‘Who said anything about military bases?’ hissed Trout ‘ We’re discussing an endangered American facility on Irish soil – soil, I might add, which is eroding at an alarming rate and is rearranging the boundaries of a US overseas dependency.’

‘Eh … overseas dependency Mr. President?’

‘Yeh! Like Guam … or Hawaii. US sovereign territory is shrinking by the day and the Commerce Department is doing nothing about it.’

Just then Rothko felt a sharp pain in the meaty part of his right thigh. He jerked upwards. He’d been correct about the chair, he thought. There must be a button under the desk. How many more volts did Trout have at his disposal? The first jolt had only been a warning. Then, looking down, he spied what appeared to be a matted blob of orange marmalade perched on his lap. It had flamboyant whiskers and two malevolent walleyes.

‘Aww,’ murmured Trout affectionately, ‘I see you’ve made friends with Supreme Court.’

‘The Supreme Court, sir?’ Rothko was, by now, so far out to sea that he might have been a minor character in a Patrick O’Brian novel.

‘Not THE Supreme Court, you moron. MY Supreme Court. The cat sitting in your lap. A magnificent specimen, don’t you think?’ purred Trout.

Rothko couldn’t have agreed less, barring the probability that Supreme Court’s magnificence could be measured in litres of pure evil.  While Rothko eyed the cat warily, and surreptitiously rubbed his smarting thigh, the President had returned to the matter in hand.

‘You’re my Commerce Secretary, right? Rubenstein … or something like that.’

‘Rothko, sir.’

The President looked at him with sudden interest.

‘Rothko … didn’t my wife—not this one … Number Two … the one with the weird accent—buy some piece of crap painting from you, for my kitchen?’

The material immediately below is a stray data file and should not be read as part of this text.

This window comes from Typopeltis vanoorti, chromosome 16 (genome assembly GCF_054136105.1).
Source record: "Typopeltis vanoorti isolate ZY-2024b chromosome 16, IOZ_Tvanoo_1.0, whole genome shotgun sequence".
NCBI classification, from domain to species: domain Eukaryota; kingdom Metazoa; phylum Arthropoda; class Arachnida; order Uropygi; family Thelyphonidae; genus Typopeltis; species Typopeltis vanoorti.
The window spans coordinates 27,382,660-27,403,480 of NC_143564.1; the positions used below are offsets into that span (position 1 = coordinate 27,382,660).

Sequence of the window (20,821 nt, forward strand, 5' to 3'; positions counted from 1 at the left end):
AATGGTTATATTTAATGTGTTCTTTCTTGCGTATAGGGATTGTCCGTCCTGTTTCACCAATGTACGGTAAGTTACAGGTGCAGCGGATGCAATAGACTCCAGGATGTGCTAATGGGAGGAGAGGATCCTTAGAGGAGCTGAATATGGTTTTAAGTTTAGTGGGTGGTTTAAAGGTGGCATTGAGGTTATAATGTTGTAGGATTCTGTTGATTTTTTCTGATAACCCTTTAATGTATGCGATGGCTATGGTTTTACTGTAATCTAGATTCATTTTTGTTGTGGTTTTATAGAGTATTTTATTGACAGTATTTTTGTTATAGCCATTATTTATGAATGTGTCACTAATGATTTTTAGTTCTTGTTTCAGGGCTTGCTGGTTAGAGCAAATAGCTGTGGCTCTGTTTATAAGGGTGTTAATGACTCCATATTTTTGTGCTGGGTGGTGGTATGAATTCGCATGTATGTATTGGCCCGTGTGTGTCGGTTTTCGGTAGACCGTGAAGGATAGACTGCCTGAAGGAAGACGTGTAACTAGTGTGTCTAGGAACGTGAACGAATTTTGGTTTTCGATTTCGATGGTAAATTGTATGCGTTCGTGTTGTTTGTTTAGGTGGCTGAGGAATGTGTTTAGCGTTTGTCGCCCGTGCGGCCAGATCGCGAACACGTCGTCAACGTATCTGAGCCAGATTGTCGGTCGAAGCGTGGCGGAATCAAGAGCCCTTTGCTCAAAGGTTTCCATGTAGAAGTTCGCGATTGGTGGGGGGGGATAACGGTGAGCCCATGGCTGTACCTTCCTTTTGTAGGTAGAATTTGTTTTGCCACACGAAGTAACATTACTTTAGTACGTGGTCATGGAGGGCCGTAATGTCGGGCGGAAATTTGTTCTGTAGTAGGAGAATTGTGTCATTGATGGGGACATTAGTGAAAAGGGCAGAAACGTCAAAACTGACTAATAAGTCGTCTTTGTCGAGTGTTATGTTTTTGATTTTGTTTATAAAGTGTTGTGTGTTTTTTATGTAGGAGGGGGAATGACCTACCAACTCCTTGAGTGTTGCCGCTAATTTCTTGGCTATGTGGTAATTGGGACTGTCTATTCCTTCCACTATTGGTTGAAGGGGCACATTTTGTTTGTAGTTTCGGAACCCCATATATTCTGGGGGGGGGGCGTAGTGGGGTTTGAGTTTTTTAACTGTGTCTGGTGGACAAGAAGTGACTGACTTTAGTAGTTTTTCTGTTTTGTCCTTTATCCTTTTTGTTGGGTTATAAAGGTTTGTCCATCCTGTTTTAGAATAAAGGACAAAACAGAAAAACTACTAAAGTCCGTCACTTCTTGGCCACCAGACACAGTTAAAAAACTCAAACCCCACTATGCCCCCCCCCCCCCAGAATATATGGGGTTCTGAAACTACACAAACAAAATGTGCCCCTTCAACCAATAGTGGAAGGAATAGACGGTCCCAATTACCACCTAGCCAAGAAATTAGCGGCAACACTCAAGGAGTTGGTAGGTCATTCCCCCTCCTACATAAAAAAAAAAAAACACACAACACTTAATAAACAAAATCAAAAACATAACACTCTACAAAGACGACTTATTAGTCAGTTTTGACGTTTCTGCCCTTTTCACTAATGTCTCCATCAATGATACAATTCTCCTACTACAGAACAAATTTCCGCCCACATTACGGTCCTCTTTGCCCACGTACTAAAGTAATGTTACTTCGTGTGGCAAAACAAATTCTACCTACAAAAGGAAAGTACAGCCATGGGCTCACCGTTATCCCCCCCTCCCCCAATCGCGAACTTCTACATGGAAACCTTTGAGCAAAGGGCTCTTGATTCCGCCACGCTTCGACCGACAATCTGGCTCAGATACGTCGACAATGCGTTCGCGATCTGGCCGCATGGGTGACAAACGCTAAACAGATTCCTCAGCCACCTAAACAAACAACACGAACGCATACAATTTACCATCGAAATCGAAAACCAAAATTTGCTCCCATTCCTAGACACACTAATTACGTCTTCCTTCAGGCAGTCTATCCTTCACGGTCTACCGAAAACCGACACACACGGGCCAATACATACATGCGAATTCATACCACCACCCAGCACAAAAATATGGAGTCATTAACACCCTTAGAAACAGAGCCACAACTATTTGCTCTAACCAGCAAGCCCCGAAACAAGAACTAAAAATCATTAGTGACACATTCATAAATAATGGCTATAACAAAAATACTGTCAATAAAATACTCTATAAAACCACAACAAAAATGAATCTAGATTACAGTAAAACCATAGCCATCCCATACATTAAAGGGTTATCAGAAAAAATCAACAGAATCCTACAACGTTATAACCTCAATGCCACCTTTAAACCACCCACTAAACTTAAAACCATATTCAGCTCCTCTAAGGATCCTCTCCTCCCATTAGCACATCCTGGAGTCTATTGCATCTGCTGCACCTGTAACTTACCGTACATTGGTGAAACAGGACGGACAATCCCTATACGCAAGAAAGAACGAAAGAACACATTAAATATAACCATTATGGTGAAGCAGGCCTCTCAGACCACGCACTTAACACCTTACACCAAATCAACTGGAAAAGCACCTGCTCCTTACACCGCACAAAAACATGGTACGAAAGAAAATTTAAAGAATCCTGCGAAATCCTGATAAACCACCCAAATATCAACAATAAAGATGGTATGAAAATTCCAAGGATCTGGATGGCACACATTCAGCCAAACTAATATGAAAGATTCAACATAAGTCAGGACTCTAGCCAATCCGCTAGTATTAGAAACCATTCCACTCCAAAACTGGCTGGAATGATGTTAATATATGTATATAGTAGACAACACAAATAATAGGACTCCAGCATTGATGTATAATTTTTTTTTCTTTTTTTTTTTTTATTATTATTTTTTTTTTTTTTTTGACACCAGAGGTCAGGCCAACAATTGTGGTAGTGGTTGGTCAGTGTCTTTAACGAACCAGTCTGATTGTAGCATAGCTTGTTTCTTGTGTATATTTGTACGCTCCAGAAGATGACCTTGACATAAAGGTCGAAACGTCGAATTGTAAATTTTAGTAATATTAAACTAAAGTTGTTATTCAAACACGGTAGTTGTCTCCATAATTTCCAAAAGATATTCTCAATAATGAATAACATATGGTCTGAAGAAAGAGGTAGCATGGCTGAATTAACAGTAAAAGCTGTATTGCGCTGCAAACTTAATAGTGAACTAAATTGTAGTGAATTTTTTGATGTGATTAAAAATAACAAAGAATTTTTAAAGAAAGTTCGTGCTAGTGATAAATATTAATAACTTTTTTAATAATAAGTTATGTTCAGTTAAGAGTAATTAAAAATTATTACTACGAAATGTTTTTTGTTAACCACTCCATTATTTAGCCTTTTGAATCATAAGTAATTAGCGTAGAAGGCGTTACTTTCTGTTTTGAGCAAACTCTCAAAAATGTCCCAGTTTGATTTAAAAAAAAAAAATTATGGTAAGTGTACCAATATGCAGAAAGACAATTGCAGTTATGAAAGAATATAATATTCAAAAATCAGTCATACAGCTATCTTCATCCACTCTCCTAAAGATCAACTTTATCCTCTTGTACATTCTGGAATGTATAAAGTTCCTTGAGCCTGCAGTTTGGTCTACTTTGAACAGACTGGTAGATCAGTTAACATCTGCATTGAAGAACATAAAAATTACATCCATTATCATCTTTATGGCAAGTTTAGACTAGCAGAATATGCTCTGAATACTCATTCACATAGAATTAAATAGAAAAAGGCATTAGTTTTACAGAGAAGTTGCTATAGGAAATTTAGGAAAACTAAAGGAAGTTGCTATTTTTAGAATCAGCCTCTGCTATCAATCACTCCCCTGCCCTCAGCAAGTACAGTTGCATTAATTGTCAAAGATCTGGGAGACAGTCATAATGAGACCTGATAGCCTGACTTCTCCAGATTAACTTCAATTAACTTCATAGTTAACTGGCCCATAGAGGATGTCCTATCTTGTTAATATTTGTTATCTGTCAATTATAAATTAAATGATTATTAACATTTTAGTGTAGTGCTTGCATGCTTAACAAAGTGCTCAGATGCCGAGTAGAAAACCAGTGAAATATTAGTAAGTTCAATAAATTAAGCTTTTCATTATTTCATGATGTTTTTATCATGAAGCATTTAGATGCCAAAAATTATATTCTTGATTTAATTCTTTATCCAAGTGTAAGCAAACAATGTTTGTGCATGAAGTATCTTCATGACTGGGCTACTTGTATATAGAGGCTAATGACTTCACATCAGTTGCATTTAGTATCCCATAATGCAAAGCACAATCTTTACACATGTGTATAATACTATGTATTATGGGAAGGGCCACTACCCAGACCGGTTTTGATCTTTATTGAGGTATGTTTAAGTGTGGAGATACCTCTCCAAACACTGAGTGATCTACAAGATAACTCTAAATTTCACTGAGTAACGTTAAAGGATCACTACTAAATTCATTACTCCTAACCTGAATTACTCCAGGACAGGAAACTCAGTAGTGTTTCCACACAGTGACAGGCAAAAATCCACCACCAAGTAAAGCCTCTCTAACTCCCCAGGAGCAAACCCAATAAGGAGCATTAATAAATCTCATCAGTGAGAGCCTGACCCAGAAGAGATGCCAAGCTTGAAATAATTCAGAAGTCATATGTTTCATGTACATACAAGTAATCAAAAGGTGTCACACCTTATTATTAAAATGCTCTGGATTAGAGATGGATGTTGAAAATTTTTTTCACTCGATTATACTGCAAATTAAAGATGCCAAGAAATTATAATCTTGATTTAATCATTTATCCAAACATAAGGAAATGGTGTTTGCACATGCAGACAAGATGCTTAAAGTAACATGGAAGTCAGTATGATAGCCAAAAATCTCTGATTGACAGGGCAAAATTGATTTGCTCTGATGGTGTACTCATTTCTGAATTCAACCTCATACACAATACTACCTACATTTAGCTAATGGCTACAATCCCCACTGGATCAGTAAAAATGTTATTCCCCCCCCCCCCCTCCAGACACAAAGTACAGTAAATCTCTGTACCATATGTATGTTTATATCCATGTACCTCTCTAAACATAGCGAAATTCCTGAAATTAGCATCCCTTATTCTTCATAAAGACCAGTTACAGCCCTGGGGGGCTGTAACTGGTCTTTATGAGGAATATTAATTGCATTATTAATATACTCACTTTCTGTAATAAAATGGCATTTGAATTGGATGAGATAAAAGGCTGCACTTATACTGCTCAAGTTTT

‘I think you’re mistaken Mr Pres—’

‘You’re right. Maybe it’s the one in the john. Lots of straight lines and boxes.’

‘I think you’ll find …’

‘Doesn’t matter. Moved on already. So you ARE my Commerce secretary …?’

‘Absolutely, sir. However, might I suggest, Mr President, that this may not be within my bailiwick?’ He considered making a joke about waging a trade war but thought better of it. He had already heard rumours about how policy was being made in the Oval Office.

Trout speared a post-it note on his desk with the toothpick. He began to twirl it between thumb and index finger as if it was a square yellow cocktail umbrella.

‘Your … bailiwick?’ he inquired, menacingly. Too late, Rothko remembered that Trout had no grasp of multisyllabic English. He spoke what he called ‘American’, and carved short cuts through language like a Deliveroo cyclist.  Rothko took a deep breath and tried again. ‘My province.’ And again. ‘My sphere of responsibility.’ A slight upward movement of Trout’s jowls indicated that he had finally understood. Rothko wondered whether it was the ‘province’ or the ‘sphere’ that had captured the heights.